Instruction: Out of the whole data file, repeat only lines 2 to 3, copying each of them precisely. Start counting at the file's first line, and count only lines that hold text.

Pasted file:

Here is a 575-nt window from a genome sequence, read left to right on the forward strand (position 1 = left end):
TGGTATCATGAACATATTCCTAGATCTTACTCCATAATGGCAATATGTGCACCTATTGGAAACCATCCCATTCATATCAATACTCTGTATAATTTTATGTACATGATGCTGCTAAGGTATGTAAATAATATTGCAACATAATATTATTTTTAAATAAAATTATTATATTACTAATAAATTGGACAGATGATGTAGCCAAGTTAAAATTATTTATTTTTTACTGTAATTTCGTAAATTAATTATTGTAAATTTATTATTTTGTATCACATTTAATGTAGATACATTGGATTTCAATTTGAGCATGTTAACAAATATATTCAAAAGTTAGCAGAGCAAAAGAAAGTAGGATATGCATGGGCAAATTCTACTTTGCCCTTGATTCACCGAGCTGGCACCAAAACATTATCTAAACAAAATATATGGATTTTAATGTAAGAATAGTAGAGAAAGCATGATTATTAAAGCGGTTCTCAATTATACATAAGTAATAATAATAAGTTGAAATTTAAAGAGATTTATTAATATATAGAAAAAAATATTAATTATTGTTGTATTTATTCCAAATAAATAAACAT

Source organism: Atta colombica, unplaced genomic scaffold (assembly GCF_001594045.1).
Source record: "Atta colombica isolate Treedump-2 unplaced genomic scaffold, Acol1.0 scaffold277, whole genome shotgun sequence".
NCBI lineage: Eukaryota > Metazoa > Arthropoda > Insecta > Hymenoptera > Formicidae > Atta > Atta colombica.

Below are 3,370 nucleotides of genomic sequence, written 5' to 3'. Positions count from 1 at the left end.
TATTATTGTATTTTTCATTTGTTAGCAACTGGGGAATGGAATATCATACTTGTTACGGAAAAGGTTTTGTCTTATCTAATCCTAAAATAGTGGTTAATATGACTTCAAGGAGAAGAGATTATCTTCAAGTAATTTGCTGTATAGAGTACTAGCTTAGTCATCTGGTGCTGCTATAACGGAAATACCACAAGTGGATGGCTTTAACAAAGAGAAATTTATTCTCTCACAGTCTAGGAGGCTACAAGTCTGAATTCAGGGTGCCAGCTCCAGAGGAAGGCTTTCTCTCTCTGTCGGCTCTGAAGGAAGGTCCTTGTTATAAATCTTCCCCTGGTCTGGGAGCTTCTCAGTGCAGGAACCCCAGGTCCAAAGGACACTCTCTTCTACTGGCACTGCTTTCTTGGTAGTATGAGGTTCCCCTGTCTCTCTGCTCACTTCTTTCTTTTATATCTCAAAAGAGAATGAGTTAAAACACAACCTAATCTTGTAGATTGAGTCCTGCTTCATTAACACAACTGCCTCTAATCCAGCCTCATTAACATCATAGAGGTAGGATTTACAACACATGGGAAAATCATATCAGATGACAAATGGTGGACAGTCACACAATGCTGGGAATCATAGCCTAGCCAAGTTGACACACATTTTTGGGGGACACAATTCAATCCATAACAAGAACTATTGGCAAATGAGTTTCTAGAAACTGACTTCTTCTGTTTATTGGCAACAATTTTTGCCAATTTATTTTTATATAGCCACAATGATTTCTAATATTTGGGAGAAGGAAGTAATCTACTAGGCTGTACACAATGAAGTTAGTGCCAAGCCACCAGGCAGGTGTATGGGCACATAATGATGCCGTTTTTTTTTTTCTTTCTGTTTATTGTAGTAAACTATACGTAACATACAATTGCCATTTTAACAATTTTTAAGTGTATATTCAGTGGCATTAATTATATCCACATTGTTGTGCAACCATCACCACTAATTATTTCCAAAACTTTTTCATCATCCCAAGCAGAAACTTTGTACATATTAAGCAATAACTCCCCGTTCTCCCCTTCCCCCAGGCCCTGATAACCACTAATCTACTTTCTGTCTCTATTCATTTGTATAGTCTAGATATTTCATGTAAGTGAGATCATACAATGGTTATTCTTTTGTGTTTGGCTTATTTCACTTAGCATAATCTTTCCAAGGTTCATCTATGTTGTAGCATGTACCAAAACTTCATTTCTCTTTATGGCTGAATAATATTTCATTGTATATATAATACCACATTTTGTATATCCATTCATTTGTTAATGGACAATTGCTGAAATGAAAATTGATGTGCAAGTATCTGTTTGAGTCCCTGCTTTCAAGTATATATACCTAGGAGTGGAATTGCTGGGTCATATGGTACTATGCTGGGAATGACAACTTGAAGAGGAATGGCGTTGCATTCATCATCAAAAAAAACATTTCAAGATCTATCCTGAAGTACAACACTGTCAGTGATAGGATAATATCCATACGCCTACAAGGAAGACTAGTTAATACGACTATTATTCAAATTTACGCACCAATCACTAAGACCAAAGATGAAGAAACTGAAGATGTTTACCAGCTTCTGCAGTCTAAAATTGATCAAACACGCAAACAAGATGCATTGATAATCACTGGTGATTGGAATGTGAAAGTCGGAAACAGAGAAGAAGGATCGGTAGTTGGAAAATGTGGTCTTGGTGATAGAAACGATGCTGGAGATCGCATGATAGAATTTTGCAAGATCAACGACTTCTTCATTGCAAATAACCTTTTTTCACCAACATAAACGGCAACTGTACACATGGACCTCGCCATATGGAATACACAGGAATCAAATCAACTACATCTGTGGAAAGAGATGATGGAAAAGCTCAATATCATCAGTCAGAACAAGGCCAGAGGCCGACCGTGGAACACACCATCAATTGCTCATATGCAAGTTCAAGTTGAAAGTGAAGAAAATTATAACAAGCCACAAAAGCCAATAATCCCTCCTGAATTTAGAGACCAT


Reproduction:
TGGTATCATGAACATATTCCTAGATCTTACTCCATAATGGCAATATGTGCACCTATTGGAAACCATCCCATTCATATCAATACTCTGTATAATTTTATGTACATGATGCTGCTAAGGTATGTAAATAATATTGCAACATAATATTATTTTTAAATAAAATTATTATATTACTAATAAATTGGACAGATGATGTAGCCAAGTTAAAATTATTTATTTTTTACTGTAATTTCGTAAATTAATTATTGTAAATTTATTATTTTGTATCACATTTAATGTAGATACATTGGATTTCAATTTGAGCATGTTAACAAATATATTCAAAAGTTAGCAGAGCAAAAGAAAGTAGGATATGCATGGGCAAATTCTACTTTGCCCTTGATTCACCGAGCTGGCACCAAAACATTATCTAAACAAAATATATGGATTTTAATGTAAGAATAGTAGAGAAAGCATGATTATTAAAGCGGTTCTCAATTATACATAAGTAATAATAATAAGTTGAAATTTAAAGAGATTTATTAATATATAGAAAAAAATATTAATTATTGTTGTATTTATTCCAAATAAATAAACAT

Source organism: Atta colombica, unplaced genomic scaffold (assembly GCF_001594045.1).